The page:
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Cat bites to the hand can cause serious infections, Mayo study finds

Cats' sharp teeth make relatively deep puncture wounds
MinnPost photo by Corey Anderson
Cats' sharp teeth make relatively deep puncture wounds that are prone to infection.

Cat bites should be taken seriously, for they can lead to difficult-to-treat bacterial infections — in fact, much more so than dog bites — according to a new study by researchers at the Mayo Clinic.

The study, published in the February issue of the Journal of Hand Surgery, found that almost a third of the people who sought treatment at the Mayo Clinic for a cat bite to the hand during a recent three-year period had to be hospitalized. And of the patients who were hospitalized, two-thirds ended up needing surgery to flush out the bacteria and remove infected tissue.

The Mayo Clinic researchers undertook the study to see if they could identify any new risk factors that could help predict which patients who seek treatment for a cat bite to the hand will eventually require hospitalization. Most of what they found, however, simply confirmed what they already knew: Such bites are more likely to lead to hospitalization when they occur over a joint or tendon and are accompanied by swelling, redness and pain. The risk increases for people with existing immune-deficiency disorders.

“The hand surgery community isn’t so shocked by our paper, but I do think the public may be surprised,” said Dr. Brian Carlsen, a hand surgeon at the Mayo Clinic and one of the study’s authors, in a phone interview Monday.

After all, when most people think of dangerous animal bites, they tend to think of dogs, not cats.

Sharper teeth

What is it about cats that make their bite wounds so prone to infection? Their teeth are sharp and make relatively deep puncture wounds. When the bite is on the hand (and other research has shown that up to 85 percent of cat bites occur on the hand or wrist), the puncture may easily pierce a joint or the membrane sheath around a tendon. Joints and tendons have closed spaces, and are thus great growing places for bacteria. And the mouths of cats (like those of dogs — and of humans, for that matter) are home to many types of bacteria.

Dr. Brian Carlsen
Dr. Brian Carlsen

“When bacteria gets into the joints or into the tendon sheaths, that’s a surgical emergency, no matter what the source,” said Carlsen. That’s because antibiotics tend to be unable to reach those infections. Only through surgery can the bacteria be washed out and removed.

If the surgery is delayed too long, patients can develop permanent damage to the hand, including a loss of joint mobility. Those patients may then require reconstructive surgery to replace the damaged tendons or joints.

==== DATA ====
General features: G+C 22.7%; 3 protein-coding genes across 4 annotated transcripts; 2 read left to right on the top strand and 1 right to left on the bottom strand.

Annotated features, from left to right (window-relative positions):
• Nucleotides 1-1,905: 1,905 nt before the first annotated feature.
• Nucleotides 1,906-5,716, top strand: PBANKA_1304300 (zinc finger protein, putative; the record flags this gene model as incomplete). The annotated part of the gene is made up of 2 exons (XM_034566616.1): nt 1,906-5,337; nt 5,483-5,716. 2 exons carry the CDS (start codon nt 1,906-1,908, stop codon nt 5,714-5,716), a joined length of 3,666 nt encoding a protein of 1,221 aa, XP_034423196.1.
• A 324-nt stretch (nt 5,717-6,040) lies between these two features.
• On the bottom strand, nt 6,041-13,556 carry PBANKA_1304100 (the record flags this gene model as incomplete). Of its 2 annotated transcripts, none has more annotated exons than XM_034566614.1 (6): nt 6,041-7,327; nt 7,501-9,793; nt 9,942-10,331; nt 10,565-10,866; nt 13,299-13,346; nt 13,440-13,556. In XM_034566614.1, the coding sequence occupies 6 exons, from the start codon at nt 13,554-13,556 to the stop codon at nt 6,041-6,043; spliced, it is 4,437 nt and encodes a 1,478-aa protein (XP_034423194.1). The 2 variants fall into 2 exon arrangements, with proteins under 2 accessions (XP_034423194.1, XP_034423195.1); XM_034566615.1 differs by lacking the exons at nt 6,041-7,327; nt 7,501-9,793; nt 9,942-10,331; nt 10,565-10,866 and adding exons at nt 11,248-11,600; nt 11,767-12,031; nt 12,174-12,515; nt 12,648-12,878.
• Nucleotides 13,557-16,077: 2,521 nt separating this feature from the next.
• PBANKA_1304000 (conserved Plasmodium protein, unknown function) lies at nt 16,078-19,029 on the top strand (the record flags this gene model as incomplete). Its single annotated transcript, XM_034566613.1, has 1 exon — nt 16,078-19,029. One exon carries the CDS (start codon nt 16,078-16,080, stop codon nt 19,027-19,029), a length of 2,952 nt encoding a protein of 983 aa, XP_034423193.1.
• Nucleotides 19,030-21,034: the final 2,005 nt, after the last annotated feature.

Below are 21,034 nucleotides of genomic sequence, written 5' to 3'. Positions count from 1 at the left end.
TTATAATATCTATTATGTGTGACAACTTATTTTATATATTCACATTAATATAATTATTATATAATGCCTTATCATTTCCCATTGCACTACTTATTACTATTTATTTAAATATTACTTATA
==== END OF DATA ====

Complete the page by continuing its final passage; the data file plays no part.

“I have seen some really bad infections [from cat bites] that have required multiple operations,” said Carlsen. “I had one patient, a farmer, whose tendons were destroyed on the back of his hand by the infection. He couldn’t straighten his fingers out. We had to reconstruct the tendons.”

Study details

For the current study, Carlsen and his colleagues looked at the medical records of people who had shown up at the Mayo Clinic’s emergency room in Rochester with a cat-bite wound to the hand between January 2009 and December 2011. They were interested only in people who had been bitten on the hand because those are the wounds that tend to cause the most problems.

The Mayo Clinic researchers also were interested only in people who had been bitten by house cats, and therefore eliminated three patients from the study who said their wounds had been caused by either a lynx or a bobcat. (Unfortunately, information about how or where those bites occurred wasn’t part of the study. “I was surprised by them, too,” said Carlsen.)

In the end, the researchers identified 193 patients who fit their criteria. They then dug down further into those patient’s medical data. They found that 57 of the patients had been hospitalized. Thirty-six had been hospitalized immediately after showing up in the emergency room so that they could be given antibiotics intravenously. The other 21 had been initially sent home from the emergency room with oral antibiotics, but were subsequently hospitalized when that treatment failed. The average length of hospital stay for all of these patients was three days.

Twenty-six of the 36 people (72 percent) who had been immediately hospitalized and 12 of the 21 (57 percent) who were hospitalized after first trying oral antibiotics ended up requiring surgery. Eight patients required more than one surgery.

The data also revealed that people took an average of 27 hours to seek medical care after their hand was bitten. In addition, the mean age of the patients who showed up at the Mayo Clinic with a cat bite to the hand was 49 years. And most of the patients (69 percent) were women.

Don’t ignore symptoms

Up to 2 percent of all emergency room visits in the United States are for animal bites, according to background information provided in the Mayo Clinic study. Most of those bites (60 percent to 90 percent) involve dogs, but about 10 percent to 15 percent are from cats.